Recent advice on depression screening from the US Preventive Services Task Force (USPSTF) may lead to overtesting and overtreatment, claim experts.
The advice - to screen all children aged 12 years and older and all adults for depression - contrasts with Britain and Canada which recommend against routine screening, and is one of several recommendations issued by the task force in the past few years that are far more liberal in promoting interventions.
‘The US Preventive Services Task Force's (USPSTF) advice for depression screening will lead to inappropriate treatment.’
In a special report published, The BMJ Associate Editor Jeanne Lenzer asks whether the task force - widely respected for its independent, objective guidance on preventive services - is still a voice of caution.
Some task force recommendations rely on questionable research methodologies, writes Lenzer.
For example, Brett Thombs, professor of psychiatry at McGill University told The BMJ: "In the absence of any trial evidence that screening would benefit patients, there is real concern that these recommendations may lead to more harm than good."
However, Kirsten Bibbins-Domingo, current USPSTF chair and professor at the University of California, San Francisco, said: "We evaluate the available evidence around preventive services by assessing a variety of valid trial designs and rigorously examining studies for potential bias."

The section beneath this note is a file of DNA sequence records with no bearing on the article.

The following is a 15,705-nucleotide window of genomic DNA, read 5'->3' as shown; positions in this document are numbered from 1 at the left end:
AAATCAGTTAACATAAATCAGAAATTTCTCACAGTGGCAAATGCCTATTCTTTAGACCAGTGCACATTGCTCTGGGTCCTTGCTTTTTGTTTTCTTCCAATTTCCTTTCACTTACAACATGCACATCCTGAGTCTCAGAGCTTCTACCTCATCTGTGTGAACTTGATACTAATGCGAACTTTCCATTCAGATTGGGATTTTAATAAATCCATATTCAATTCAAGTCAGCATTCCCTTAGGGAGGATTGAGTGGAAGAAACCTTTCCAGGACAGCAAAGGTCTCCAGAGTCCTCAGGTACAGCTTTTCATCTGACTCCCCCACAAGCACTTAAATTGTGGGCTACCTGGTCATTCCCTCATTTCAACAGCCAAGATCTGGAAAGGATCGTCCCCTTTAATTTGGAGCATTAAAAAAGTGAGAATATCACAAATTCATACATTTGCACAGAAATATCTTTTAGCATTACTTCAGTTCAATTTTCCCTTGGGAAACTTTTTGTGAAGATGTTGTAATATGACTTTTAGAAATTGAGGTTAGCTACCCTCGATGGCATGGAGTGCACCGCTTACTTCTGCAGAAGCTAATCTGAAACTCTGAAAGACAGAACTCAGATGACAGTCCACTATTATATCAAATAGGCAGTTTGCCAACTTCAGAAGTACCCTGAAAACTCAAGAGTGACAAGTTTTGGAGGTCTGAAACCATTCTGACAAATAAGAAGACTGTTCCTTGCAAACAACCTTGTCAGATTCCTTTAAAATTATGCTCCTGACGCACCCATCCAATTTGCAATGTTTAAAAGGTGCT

A second concern, says Lenzer, stems from the fact that USPSTF recommendations have been based on evidence reviews that have not always included unpublished data.
She acknowledges that many systematic reviews, even outside USPSTF, do not include unpublished data from regulators and manufacturers, but points to research by Erick Turner, a psychiatrist and former FDA reviewer, highlighting the dangers of omitting unpublished data.
Albert Siu, immediate past chair of the task force, defended its reliance on published data, saying peer review "can address many sources of potential bias and methodological limitations." Although others reject this logic.
Lenzer also points to USPSTF's outsourcing of evidence reviews to evidence based practice centres (EPCs), which she says "raises questions of whether financial conflicts could affect task force recommendations."
Although The BMJ found that both USPSTF members and the individual EPC researchers selected to work on reviews were almost entirely free of financial conflicts, several EPCs receive industry funding, raising questions of potential institutional conflicts of interest.
Finally, some experts contacted by The BMJ said that the USPSTF's advice for depression screening will lead to inappropriate treatment. Allen Frances, a well known critic of overdiagnosis, told The BMJ that current services for severely mentally ill people were already strained to bursting point, saying "we don't need to create an army of mislabeled healthy people."
Others say that before making population based screening and prevention recommendations, independent researchers should analyse more forms of raw data such as clinical study reports and patient level data - and when such rigorous analyses are not possible it is important to acknowledge the resulting uncertainty.
"What we need are fewer recommendations and more high quality evidence to base decisions on," argues Carl Heneghan, professor of evidence based medicine at the University of Oxford. "Currently we seem to be seeing the exact opposite."
Lenzer included a similar review of the task force recommendation on statins for primary prevention of heart disease.